was supposed to mean ‘Abode of Peace’,
but it became a charred caricature
of Man’s repetitive use of bullets, rockets, tanks,
bombs and ancient fire
to secure money,
and seize power.
Here, King Amanullah and Queen Soraya
dreamt of a ‘modern’ Afghanistan,
not knowing that almost a century later,
Tufan, Su’ood, Amir, Nemat, Matin and Nisar
came to record its wounds and ask,
Where’s the peace?”
Their strong heart-beats
for a measure of calm,
in a colonized city
of shattered pulse and vista.
Confronted with an intractable present,
they ask a universal question,
“What can we do?”
Imagine a new direction,
and without winking,
venture a leap!
But how can reconciliation begin
if the old hasn’t healed,
if there aren’t hands
to hold values other than weapons?
Not someone else’s hand.
It’s hard for Nisar to describe life under
the 24-hour, million-dollar spying ‘blimps’;
they feel utilized, intruded into, objectivized, mechanized.
That’s why they propose
the preventative and personal security
When we put barbs on wires,
we call on fear,
we divert opponents to even more violent ways
The foursome leaned on each other,
and mutually affirm their human instincts,
“We have no borders.”
Tolstoy’s war and peace,
Orwell’s war is peace….
“No,” the youth defy,
“War is War.
We are Peace.”
We need to be clear.
Of course Tufan wonders
if we can untangle what we built.
If fighting is our tendency,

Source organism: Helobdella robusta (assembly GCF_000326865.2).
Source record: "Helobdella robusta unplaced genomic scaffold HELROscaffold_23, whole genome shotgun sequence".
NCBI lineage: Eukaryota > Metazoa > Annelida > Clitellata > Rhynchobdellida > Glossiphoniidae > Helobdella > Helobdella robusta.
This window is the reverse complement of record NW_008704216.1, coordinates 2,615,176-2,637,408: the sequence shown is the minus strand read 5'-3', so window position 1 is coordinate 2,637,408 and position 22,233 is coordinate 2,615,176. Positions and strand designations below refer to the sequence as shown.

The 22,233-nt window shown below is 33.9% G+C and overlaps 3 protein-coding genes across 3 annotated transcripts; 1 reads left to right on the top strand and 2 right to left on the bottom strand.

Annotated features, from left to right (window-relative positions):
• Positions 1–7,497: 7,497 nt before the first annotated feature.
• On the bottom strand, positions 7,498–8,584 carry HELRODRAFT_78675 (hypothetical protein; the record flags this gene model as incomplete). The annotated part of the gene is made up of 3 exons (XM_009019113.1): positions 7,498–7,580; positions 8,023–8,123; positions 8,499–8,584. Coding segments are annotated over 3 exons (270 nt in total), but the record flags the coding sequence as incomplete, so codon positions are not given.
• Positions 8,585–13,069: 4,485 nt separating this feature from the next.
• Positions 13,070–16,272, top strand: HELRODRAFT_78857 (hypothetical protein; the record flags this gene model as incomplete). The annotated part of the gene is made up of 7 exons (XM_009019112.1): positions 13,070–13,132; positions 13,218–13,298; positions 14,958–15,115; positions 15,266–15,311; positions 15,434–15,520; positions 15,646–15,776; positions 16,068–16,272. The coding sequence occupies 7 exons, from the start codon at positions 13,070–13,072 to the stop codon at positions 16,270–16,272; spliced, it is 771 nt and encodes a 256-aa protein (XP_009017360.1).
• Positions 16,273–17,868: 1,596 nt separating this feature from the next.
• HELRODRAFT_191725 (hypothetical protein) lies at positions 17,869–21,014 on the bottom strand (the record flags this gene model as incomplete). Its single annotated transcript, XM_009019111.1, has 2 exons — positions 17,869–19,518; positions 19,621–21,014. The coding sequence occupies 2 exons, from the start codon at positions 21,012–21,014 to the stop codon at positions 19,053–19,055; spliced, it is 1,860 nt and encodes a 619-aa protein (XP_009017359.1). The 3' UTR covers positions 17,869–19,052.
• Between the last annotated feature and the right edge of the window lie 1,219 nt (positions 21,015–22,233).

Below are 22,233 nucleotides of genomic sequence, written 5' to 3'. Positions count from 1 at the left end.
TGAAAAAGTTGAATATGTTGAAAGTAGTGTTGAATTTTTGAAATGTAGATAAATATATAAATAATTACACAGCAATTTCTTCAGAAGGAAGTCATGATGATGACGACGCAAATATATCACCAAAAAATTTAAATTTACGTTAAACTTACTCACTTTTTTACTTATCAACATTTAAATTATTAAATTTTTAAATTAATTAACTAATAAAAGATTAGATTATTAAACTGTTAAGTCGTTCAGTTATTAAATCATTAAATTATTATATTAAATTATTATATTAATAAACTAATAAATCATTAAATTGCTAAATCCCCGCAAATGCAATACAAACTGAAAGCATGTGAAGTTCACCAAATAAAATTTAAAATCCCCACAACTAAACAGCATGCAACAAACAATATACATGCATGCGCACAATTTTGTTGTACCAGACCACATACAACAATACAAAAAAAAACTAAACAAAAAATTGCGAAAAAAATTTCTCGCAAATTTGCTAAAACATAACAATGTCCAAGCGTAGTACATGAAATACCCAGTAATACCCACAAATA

why aren’t families killing one another
across the world?
We mustn’t shrink from the responsibility
that war is a choice
requiring much scheming and funding.
We can hence choose to abolish it.
When Amir visited Bamiyan recently,
he heard that Hazaras like him
are falsely pitted against Tajiks like Nisar.
We should place the science of our shared human genome
on every politician’s table:
Humans are 99.9% similar.
The morning light which bounced off my stained lens
covered Su’ood’s countenance,
but could not hide
his need to recover
War stains permanently.
It tears the picture.
Overlooking a main road near the American University
where at least 16 were recently killed,
we felt frustrated about
the vision which the royal Amanullahs
may have had for humanity.
How have we become blind to evidence?
With an outstretched heart,
Nemat is overcoming his father’s recent demise,
and his own undiagnosed limp.
He forms circles,
and participates in community.
Once, he said, “I see that I’m not alone.”
They stood abreast,
Not one of them was haughty.
and basked in the delight of alignment.
It is fine that picket lines are
a balancing act,
naturally imperfect, and un-straight.
Where are the oases?
Where have all the flowers gone?
They quickly left the small, freshly wet plot,
out of respect to the gardeners,
the uncles who have
toiled as if in a desert
full of thirst.
How will the youth live,
where many governments are failing
despite their machinery, money and masks?
Person by person,
thought by thought,
they can refuse hate,
and refute norms.
Today, the normal kills.
Their sense of camaraderie,
a different spirit,
surrounded the ruins,
and while historical artifacts
have become information that no longer enlighten,
the youth can stand tall
by being one another’s teachers.
Like many in war zones elsewhere,
out of the war rubble which Power throws away,
they look up,
they should look in,
they can breathe.
I’m so proud of them.
NB – The photos named “Hope in War Ruins 1, 2, 6, 10 and 15” are by Muqadisa. The others are by Hakim.